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    Gene Tests Up Among Young Breast Cancer Patients

    New study finds nearly all women under 40 at diagnosis are opting for BRCA evaluation

    WebMD News from HealthDay

    By Amy Norton

    HealthDay Reporter

    THURSDAY, Feb. 11, 2016 (HealthDay News) -- A growing number of young women with breast cancer are being tested for the BRCA gene mutations that substantially raise the risks of breast and ovarian tumors, a new study shows.

    Researchers found that of nearly 900 women who developed breast cancer at age 40 or younger, most had undergone BRCA testing within a year of their diagnosis.

    And the percentage went up over time: By 2013, 95 percent had been tested, according to findings published online Feb. 11 in JAMA Oncology.

    Experts called the results good news, since BRCA testing has long been recommended for women diagnosed with breast cancer before the age of 50.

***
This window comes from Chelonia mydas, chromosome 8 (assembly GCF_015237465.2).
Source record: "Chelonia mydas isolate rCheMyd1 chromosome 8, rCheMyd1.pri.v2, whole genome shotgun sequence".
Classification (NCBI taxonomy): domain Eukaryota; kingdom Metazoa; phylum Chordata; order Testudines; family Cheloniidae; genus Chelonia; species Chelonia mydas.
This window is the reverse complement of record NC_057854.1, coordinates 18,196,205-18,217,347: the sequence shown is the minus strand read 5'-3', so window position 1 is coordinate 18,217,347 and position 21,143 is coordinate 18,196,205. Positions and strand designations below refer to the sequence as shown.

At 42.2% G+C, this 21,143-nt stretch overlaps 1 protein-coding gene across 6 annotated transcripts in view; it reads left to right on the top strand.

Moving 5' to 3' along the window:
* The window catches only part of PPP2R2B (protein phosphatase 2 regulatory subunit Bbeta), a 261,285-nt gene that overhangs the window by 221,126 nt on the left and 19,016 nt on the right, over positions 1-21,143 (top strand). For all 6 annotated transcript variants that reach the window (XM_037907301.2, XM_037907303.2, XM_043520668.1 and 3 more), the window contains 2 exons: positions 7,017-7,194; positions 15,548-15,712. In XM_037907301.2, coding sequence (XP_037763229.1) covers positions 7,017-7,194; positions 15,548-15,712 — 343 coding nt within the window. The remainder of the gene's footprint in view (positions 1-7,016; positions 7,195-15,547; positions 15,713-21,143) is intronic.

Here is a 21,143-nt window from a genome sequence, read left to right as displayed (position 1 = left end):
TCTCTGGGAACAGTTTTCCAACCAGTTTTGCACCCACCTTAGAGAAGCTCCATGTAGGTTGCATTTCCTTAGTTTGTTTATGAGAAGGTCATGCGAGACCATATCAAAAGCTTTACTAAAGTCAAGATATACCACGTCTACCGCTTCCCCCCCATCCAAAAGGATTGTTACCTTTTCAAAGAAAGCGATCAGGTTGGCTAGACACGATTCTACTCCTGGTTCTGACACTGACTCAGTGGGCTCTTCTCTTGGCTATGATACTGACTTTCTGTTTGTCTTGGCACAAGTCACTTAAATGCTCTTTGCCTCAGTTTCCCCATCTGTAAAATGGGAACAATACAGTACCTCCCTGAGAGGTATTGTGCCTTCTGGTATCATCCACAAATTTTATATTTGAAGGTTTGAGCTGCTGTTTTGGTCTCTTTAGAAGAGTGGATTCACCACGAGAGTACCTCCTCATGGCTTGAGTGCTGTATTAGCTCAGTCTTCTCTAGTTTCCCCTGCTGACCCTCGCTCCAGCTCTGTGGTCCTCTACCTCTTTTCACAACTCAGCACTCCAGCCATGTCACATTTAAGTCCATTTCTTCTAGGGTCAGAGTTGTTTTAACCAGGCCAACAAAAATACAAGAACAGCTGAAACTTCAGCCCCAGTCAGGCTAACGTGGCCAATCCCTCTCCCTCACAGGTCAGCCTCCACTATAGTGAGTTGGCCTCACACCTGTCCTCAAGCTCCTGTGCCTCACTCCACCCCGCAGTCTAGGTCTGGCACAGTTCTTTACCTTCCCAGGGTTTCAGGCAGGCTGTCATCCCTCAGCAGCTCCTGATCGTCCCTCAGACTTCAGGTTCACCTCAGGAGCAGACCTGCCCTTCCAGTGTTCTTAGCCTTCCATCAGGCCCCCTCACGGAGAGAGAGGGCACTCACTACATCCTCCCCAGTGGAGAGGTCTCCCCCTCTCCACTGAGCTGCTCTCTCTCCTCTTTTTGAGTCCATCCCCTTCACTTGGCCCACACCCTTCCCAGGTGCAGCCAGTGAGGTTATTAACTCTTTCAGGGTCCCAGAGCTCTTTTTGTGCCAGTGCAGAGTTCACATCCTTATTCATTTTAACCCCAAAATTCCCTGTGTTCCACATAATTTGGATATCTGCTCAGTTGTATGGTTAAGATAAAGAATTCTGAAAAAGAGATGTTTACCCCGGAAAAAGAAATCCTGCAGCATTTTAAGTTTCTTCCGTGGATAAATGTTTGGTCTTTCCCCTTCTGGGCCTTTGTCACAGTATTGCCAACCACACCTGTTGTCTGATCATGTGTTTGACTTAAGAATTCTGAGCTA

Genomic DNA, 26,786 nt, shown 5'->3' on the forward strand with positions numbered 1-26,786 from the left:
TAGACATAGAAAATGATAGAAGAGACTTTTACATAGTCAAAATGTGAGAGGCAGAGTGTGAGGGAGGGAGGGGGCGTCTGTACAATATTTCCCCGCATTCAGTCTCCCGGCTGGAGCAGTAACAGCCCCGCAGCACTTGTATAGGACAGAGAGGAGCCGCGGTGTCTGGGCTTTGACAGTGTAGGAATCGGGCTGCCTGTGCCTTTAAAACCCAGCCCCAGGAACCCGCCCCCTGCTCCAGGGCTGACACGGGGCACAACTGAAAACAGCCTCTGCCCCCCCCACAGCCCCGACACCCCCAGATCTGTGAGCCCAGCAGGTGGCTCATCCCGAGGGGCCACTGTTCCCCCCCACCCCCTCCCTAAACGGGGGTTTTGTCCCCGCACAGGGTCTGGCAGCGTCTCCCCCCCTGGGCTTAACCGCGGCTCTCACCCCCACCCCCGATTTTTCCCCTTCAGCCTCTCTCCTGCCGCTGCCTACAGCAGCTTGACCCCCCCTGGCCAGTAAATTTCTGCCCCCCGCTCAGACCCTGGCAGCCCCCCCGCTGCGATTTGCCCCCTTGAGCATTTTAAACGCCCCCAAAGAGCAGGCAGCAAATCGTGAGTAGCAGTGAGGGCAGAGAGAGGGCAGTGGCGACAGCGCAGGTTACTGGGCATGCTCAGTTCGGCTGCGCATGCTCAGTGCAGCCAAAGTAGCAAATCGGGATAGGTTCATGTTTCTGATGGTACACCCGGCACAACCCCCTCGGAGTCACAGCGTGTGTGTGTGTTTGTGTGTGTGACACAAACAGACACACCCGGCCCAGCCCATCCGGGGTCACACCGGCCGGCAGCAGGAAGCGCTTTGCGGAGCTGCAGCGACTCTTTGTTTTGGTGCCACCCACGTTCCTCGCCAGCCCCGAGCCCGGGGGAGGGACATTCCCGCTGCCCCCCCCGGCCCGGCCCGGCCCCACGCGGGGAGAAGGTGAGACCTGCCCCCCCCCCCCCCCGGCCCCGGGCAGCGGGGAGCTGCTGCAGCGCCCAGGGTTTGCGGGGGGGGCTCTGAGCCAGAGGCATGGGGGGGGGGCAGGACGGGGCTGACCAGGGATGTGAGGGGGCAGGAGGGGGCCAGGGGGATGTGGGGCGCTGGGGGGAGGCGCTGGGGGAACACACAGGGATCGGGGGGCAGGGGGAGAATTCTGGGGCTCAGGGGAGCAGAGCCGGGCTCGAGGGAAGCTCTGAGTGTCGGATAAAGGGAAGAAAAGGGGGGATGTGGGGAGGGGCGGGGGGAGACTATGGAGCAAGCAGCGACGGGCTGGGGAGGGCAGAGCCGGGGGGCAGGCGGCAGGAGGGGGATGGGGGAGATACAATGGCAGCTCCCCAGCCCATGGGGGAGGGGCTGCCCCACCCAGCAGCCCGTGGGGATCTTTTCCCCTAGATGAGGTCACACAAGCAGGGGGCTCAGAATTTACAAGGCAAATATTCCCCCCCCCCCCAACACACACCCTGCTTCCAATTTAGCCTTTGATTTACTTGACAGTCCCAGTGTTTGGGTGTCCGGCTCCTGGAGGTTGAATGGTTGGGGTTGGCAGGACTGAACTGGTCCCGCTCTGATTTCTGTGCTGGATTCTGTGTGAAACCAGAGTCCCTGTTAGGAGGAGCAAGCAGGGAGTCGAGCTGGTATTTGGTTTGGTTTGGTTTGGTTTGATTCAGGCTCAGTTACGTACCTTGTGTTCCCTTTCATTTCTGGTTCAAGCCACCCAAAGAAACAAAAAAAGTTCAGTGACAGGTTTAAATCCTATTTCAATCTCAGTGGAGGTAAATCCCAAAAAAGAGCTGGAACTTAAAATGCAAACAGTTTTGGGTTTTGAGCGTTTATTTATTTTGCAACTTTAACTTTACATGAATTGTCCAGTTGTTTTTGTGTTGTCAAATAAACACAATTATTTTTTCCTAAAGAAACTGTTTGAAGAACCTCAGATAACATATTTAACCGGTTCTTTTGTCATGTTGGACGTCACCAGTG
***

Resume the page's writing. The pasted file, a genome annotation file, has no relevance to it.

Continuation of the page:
"This is great, it's heartening," said Dr. Jeffrey Weitzel, director of clinical cancer genetics at City of Hope, in Duarte, Calif.

    But, he added, women in the study were largely white, well-educated and had health insurance -- and it's unlikely that disadvantaged U.S. women would show the same high rate of BRCA testing.

    "We need to keep working on extending the reach of genetic testing," said Weitzel, who co-wrote an editorial published with the study.

    Media coverage following actress Angelina Jolie's disclosure that she carried the BRCA1 mutation has improved awareness about the testing and cancer preventive surgeries, previous research has suggested.

    Jolie had both of her breasts removed in 2013 after learning she has the BRCA mutation. And, in 2015, she had her ovaries and fallopian tubes removed due to the significantly increased risk of ovarian cancer that stems from having the BRCA1 mutation. But, the authors of the new study note that the rise in gene testing among patients in this study largely predated Jolie's disclosure.

    Inherited mutations in the BRCA1 and BRCA2 genes account for 5 to 10 percent of all breast cancers, and about 15 percent of all ovarian cancers, according to the U.S. National Cancer Institute.

    Since the mutations raise the risk of early cancer, women who develop either disease at a young age have a relatively higher chance of harboring the flawed genes.

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